Credit card debt can keep you up at night. It may cause anxiety attacks or insomnia. It can take years to get out of it. But what happens to your credit card if you die? Is it forgiven upon death?
Is Credit Card Debt Forgiven When You Die or Does Your Family Need to Pay for It?
When you die and you have not paid your credit card debt, your assets will be frozen until your will is validated.
Your debts are settled while your beneficiaries are identified.
Because credit card debt is considered unsecured debt, it is not linked to collateral. The state may rule that your remaining assets will be used to pay off your credit card debt.
These assets may include remaining cash or property with cash value. Some assets, including life insurance payouts, might be protected from this process as long as there is a custodian to them.
On the other hand, if you don’t have assets, it does not necessarily mean your loved ones will pay your credit card upon your death. But they may do so if you have a joint account holder on your credit card.
Your spouse may be responsible for paying off the debt. But it only happens in some states. Authorized users are not responsible for your unpaid balances when you die.
However, if you die without paying off your credit card debt, your heirs may not get their share of the inheritance.
For that reason, many financial experts recommend setting up a trust fund. To set it up, make sure to hire an estate lawyer. It also requires planning well in advance.
What to do with Your Credit Card Debt?
If you don’t pay on time, your credit card debt can accrue interest. It is the interest that will really keep you up at night.
Thankfully, there are steps that you can take to ensure that your balance is under control.
The first thing you can do is pull your credit report. In that way, you have a picture of all your debt.
You can get an overview of your credit card and loan balances.
Once you know how much you owe from your credit card company, you can put together a plan to pay it off.
Tips for Paying Off Credit Card Debt
Credit card debt is one of the reasons many people stay up all night. If you are one of them, here are some of the ways you can do to pay it off.
In that way, you can be on your way to a life without debt.
Complete a Balance Transfer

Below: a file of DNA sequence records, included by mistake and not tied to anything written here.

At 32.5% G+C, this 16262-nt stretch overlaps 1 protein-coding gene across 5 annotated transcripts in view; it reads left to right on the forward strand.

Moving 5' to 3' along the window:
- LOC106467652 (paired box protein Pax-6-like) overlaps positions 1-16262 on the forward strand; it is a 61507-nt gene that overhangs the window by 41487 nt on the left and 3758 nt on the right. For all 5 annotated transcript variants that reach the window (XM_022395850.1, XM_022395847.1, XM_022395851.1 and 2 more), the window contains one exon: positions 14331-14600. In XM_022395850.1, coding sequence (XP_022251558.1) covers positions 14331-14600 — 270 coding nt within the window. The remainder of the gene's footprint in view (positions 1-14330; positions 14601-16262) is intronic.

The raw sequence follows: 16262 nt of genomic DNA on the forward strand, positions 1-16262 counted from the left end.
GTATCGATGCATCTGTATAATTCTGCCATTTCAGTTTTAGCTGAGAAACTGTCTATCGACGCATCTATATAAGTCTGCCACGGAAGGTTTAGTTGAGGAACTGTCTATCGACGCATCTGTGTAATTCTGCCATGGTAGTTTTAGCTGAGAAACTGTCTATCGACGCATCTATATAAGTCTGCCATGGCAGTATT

One of the ways to get out of credit card debt is to use a balance transfer credit card. This will help transfer debt from a high-interest credit card to a balance transfer credit card offering no interest for almost two years.
But keep in mind that balance transfer cards have maximum limits on the amount of money owed you can transfer. You should also remember that you cannot transfer credit card debts between cards issued from the same bank.
For that reason, before you even transfer your credit card balance to another credit card company, make sure to read the fine print.
You must also have at least good credit before you are qualified for a balance transfer credit card.
Apply for a Personal Loan for a Large Amount of Debt
Because a credit card balance transfer has a maximum amount you can transfer to another bank, all your credit card debt may not be transferred completely. If that is your case, you can choose to apply for a personal loan.
You can consolidate all your debt into one personal loan. But it depends on your credit score. If you’re a good payor, you may qualify for a loan amount that will cover your entire balance.
The good thing about a personal loan is that you can receive a fixed amount of money and you need to pay it for a fixed time period. The interest rate is also fixed. However, you can’t expect a personal loan to have a 0% interest rate.
Then again, the rate is still lower than when you keep a balance on your current credit card.
Pay Off Debt with High-Interest
If you have credit card debt across various credit cards, it is a good idea to pay off the card that has the highest interest rate first.
This method is known as an avalanche. It minimizes the interest you accumulate. As a result, you get to save money in the long run.
This is ideal if you completed a balance transfer but the entire debt can’t be transferred into one card. You should pay off lingering balances with the high-interest card first. But you also have to pay the minimum on your balance transfer card.
Once you have fully paid the high-interest balance, you can tackle the debt on your balance transfer card more aggressively.
Borrow Money from Family or Friends
If you can’t take advantage of those methods mentioned above, you can always borrow money from your family and friends.
However, many financial advisers don’t recommend this method if you don’t want to ruin your relationship with them.
Yes, your relationship with your family or friends will be crushed if you don’t know how to pay for the money you borrowed from them.
For many, it is better to just borrow money from a bank or a person you don’t have a problem ruining your relationship with.
However, in some cases, this method is your only option. It is especially true if your credit is poor. That is if the score is below 580, you may have difficulty qualifying for a balance transfer credit card or applying for a personal loan.
Then again, borrowing money from a family member or a close friend should only be your last resort.
Credit Card Debt — Avoid It
Credit card debt can keep you up all night. It is especially true if it starts to grow and accrue interest. If you wish to avoid it, you need to be financially educated.